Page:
Usually there are different ways of changing the price in Shopify with GJ Bulk Price Editor. In brief, you can find a summary in the header, but if you need more information, you're welcome to explore further.
Before we begin, we'll touch upon the various price types, which include two: the regular price and the compare-at-price. Regular price is just a price that your customer pays for the product and compare-at-price is the price your customer sees crossed — if they are both used it helps the customer to see, that the product is at sale and they'd better buy it now while it's cheap. Also please note that compare-at-price is shown in the product page only if it's higher than regular price, otherwise it's just doesn't make sense. In the context of these types of prices optional cost-per-item might be mentioned — it is the price that you as a merchant pay for the product itself and you can include any costs here, generally for convenience to do more simple math of your profits. Your prospects don't see it. Here at the screen is how these types of prices are set:
Here is what your customer sees:
Let's now see the actual ways to change the prices.
Straightforward change the price for the specific one.
Adjust by amount
Increase or decrease the price by some amount. Say, you have a product priced $100, then this action will make it $110. If you change multiple products (as you normally do) and you have a product priced $200 alognside with $100, then the new ones will be $110 and $210. Just simple as that.
Adjust by %
Increase or decrease the price in Shopify by percent. Let's say, you have a product priced $200, then this action will make it $220 ($200 + 10% ($20) = $220). It's is also quite straightforward.
Adjust by amount against Compare price
It is a more interesting one, here you take a compare price as a basis and add/subtract amount to/from it and use the result as new price. Say, you have compare-at-price $200 and some regular price. Then adjusting (decrease) the price by 10 against compare-at-price (as shown on the screenshot) will make the price $190. The original price value doesn't matter here.
Usually we use decrease adjustment here as it makes sense for the price to be lower than compare-at-price.
Adjust by % against Compare price
It is just as the one above. You take a compare price as a basis and add/subtract percent value to/from it and use the result as new price. For example, you have compare-at-price $200. Then adjusting (decrease) the price by 10% against compare-at-price (as shown on the screenshot) will make the price $180 as 10% difference is $20 here. The original price value doesn't matter here.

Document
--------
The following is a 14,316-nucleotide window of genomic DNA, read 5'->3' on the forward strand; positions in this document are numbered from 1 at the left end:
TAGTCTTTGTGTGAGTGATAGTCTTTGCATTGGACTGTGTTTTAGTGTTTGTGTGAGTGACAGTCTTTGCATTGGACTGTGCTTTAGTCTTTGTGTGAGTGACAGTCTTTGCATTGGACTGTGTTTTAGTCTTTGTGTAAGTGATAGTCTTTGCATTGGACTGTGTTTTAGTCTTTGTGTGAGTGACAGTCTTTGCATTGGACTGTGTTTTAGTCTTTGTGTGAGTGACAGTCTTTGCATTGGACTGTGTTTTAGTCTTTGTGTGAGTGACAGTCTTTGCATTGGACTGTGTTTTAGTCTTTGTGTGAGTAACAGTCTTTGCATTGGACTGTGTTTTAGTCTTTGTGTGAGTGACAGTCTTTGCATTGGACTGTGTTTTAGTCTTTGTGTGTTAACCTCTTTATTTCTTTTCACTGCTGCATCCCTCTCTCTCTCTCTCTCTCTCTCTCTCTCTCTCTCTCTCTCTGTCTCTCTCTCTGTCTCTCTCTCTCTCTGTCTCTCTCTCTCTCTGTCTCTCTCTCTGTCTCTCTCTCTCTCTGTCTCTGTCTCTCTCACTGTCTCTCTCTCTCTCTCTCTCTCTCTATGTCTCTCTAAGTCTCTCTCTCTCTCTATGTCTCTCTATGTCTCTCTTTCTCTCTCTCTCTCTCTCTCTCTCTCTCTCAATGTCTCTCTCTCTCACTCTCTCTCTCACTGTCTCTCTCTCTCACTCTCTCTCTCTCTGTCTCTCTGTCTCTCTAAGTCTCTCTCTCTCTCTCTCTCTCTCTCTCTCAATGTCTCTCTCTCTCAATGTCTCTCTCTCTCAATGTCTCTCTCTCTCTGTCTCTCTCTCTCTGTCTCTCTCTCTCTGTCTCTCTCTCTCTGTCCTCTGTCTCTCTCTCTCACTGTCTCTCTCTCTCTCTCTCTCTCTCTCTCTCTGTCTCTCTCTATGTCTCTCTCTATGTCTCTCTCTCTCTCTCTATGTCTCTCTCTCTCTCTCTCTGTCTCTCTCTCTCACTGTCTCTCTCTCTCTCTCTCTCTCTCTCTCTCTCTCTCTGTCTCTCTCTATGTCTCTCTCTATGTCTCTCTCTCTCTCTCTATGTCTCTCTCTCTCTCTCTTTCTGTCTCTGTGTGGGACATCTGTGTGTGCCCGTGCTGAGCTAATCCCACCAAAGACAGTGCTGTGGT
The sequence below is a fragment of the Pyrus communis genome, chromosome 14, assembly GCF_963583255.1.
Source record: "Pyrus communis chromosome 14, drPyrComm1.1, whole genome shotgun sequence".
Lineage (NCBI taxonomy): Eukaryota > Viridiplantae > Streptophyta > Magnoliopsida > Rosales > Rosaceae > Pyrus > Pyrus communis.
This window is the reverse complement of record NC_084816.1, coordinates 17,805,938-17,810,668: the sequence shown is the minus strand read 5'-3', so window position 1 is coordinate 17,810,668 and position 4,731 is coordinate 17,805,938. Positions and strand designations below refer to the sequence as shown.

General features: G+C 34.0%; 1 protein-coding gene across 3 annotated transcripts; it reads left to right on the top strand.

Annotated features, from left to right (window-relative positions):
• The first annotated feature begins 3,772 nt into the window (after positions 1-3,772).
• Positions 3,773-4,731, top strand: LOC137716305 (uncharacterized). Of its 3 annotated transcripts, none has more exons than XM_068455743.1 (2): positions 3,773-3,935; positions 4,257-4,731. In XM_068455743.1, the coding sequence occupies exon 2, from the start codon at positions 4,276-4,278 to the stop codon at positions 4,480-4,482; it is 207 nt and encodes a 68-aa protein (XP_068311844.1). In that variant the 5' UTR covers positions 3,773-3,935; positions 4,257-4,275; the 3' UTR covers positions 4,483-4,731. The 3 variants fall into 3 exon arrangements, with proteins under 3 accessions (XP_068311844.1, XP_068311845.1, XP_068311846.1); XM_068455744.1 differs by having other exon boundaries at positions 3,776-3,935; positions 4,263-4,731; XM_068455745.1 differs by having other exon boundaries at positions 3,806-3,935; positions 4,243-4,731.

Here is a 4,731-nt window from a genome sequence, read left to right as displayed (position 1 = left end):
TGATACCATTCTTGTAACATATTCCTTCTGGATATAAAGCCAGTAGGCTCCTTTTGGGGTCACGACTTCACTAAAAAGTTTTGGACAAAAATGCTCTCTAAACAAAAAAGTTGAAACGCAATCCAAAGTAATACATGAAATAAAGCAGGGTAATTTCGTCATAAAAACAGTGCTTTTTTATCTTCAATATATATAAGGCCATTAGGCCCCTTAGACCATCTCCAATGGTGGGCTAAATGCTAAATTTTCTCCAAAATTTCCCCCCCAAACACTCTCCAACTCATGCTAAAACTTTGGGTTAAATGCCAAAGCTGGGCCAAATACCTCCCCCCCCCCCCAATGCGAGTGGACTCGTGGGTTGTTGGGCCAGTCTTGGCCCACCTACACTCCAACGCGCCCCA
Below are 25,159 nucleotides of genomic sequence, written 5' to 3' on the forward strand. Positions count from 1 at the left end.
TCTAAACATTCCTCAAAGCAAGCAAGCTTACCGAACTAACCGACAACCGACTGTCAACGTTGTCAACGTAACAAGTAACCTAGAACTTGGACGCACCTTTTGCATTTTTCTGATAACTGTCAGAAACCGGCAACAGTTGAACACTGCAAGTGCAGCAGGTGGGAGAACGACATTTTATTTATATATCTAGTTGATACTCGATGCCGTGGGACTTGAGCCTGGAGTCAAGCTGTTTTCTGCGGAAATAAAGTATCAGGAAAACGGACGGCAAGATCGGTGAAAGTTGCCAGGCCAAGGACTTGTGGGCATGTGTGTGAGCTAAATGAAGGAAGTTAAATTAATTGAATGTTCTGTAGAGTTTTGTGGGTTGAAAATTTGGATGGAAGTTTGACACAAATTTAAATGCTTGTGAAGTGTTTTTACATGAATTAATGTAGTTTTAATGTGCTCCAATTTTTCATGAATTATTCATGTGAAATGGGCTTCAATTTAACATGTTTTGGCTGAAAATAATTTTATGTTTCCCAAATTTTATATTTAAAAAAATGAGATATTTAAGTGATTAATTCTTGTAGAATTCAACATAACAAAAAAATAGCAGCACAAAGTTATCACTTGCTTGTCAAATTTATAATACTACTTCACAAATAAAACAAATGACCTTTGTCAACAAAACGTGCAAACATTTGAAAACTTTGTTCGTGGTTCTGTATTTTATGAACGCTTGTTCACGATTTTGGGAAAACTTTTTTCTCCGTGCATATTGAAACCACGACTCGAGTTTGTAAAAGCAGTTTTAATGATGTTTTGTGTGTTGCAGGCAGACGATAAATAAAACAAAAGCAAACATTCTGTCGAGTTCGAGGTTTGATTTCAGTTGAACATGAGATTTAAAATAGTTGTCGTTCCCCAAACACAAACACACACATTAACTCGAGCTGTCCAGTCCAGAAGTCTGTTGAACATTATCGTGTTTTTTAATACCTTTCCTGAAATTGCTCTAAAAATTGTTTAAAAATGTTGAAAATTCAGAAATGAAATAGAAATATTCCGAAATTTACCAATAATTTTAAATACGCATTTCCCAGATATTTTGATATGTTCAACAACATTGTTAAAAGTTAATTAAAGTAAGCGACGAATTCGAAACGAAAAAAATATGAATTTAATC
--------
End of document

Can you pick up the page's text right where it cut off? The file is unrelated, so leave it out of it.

Again, it makes sense to use decrease adjustment here as price usually is lower than compare-at-price.
Set to Compare-at-price
Typically it is the case when you want to revert a sale. Let's say you have a sale and sell something with original price of $120 with a discount of $21 for $99 - as shown here:
Then when you want to make it back and sell the product for the original price of $120, you do set to compare at price for you price.
Set based on cost per item
This is nice one. As we discussed before, you may set cost per item for a product — say the cost you pay to get the original product at your warehouse. Then to keep your math simple, you come up with a margin for your product and you set it here. Say you pay $500 per a product for your supplier. You know that typical margin for this kind of product is 10%. Now you use set based on cost per item and all your products in this task will have price 10% higher than its cost-per-item. The $500 product in the example will have price $550.
Note about Compare-at-price
All mentioned above is the same for compare-at-price. It has small name differences like set to price that is used to set compare-at-price to the price, but the idea remains the same.
The one thing to mention is that for compare-at-price you can check Apply changes only if Compare-At-Price is set initially and it will apply the changes to compare-at-price only if it is set, i.e. it is not $0.
Say, you have Product 1 with price $10 and $20 compare-at-price and Product 2 with price $10 and $0 compare-at-price (no compare-at-price really). Using this toggle while increasing the compare-at-price by $10 (as shown on the screen) will change the compare-at-price only for the Product 1 making it $30.
That's it! If you still don't have it, you can install GJ Bulk Price Editor for Shopify here